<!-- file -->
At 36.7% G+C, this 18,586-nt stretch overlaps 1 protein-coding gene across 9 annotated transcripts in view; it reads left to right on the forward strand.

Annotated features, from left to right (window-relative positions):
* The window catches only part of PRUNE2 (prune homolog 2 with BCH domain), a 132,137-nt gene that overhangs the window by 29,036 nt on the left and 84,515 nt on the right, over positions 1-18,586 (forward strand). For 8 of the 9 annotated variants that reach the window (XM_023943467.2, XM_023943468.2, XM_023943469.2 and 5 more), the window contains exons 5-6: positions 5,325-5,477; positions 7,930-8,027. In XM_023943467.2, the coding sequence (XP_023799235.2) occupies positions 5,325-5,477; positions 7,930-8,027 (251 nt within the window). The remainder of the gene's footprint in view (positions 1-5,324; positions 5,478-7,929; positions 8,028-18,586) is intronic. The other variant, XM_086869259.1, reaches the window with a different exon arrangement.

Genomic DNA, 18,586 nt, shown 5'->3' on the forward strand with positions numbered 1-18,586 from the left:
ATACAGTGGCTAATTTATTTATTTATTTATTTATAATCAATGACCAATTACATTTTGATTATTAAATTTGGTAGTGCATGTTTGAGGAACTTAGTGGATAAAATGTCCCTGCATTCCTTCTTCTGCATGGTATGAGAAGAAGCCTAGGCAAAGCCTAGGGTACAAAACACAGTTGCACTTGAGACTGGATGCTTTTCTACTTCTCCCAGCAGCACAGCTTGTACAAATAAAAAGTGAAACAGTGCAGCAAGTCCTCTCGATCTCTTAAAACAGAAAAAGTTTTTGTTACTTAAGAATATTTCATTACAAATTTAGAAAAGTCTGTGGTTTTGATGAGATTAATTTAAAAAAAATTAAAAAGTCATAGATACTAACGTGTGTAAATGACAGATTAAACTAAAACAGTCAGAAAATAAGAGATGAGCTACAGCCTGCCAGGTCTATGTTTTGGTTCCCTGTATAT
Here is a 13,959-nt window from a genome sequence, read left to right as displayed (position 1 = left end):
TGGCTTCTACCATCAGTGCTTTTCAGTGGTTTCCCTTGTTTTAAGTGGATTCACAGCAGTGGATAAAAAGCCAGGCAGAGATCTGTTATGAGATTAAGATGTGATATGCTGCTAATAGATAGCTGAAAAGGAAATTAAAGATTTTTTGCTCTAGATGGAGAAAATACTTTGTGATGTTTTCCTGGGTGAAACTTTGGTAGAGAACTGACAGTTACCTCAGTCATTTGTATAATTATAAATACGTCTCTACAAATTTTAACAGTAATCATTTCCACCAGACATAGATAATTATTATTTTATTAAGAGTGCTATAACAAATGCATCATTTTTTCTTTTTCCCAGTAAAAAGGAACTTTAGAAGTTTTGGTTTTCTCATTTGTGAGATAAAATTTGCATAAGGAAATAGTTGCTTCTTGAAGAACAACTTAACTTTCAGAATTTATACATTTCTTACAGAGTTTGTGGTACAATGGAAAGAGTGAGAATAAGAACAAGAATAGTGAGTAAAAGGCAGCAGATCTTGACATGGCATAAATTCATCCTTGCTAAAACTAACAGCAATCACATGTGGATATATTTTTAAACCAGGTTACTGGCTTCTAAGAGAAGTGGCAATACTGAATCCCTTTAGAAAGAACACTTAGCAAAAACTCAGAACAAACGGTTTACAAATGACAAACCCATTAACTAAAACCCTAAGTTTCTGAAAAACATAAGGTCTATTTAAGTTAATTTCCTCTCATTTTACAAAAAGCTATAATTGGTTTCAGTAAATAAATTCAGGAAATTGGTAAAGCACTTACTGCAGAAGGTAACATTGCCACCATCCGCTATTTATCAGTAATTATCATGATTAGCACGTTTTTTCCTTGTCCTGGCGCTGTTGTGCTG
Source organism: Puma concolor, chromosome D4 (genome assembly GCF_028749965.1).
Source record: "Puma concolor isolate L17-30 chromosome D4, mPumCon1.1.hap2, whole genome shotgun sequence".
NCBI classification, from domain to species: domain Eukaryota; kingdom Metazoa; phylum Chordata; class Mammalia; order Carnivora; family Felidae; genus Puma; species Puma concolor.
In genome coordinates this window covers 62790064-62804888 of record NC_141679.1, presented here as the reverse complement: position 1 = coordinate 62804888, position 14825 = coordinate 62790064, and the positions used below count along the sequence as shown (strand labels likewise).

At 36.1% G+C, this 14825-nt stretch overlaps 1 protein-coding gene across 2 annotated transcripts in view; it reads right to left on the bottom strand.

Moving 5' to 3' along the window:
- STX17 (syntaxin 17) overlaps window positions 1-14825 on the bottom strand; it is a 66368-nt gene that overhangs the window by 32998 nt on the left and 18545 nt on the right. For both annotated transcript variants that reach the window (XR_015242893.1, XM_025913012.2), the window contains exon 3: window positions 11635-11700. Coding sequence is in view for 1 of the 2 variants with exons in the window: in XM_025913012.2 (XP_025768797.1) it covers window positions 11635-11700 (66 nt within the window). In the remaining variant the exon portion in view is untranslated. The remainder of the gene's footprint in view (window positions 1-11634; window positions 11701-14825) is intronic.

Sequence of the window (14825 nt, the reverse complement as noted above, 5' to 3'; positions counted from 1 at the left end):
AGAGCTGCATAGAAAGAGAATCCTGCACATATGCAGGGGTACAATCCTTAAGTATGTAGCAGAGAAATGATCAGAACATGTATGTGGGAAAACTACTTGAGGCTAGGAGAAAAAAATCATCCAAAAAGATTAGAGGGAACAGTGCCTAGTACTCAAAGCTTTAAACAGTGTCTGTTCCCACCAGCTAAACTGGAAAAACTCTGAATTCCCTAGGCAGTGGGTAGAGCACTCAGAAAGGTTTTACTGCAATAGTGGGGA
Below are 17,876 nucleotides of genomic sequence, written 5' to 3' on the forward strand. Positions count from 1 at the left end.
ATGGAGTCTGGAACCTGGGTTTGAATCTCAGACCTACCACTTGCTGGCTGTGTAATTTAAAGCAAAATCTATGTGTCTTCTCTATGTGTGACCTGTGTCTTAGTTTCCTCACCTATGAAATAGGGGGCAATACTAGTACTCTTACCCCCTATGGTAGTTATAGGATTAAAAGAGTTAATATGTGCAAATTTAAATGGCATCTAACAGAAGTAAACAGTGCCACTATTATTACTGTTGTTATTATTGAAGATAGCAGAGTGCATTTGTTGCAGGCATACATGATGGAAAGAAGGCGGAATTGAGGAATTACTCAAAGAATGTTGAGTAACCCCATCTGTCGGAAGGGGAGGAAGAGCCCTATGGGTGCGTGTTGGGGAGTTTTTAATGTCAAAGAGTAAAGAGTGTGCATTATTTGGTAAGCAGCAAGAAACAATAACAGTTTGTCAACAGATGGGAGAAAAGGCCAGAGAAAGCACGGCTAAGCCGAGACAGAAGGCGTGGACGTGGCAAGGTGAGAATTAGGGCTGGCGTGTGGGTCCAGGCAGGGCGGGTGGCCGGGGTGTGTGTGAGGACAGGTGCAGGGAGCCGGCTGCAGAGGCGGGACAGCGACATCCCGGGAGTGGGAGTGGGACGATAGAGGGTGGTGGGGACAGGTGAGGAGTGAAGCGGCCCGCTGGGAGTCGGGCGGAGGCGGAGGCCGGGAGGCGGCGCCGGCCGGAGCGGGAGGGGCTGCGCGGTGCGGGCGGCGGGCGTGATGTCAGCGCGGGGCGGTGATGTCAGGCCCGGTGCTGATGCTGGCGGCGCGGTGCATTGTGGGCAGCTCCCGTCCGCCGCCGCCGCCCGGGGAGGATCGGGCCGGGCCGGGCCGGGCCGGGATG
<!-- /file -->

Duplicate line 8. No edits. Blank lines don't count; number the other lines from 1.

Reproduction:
Source organism: Puma concolor, chromosome D4 (genome assembly GCF_028749965.1).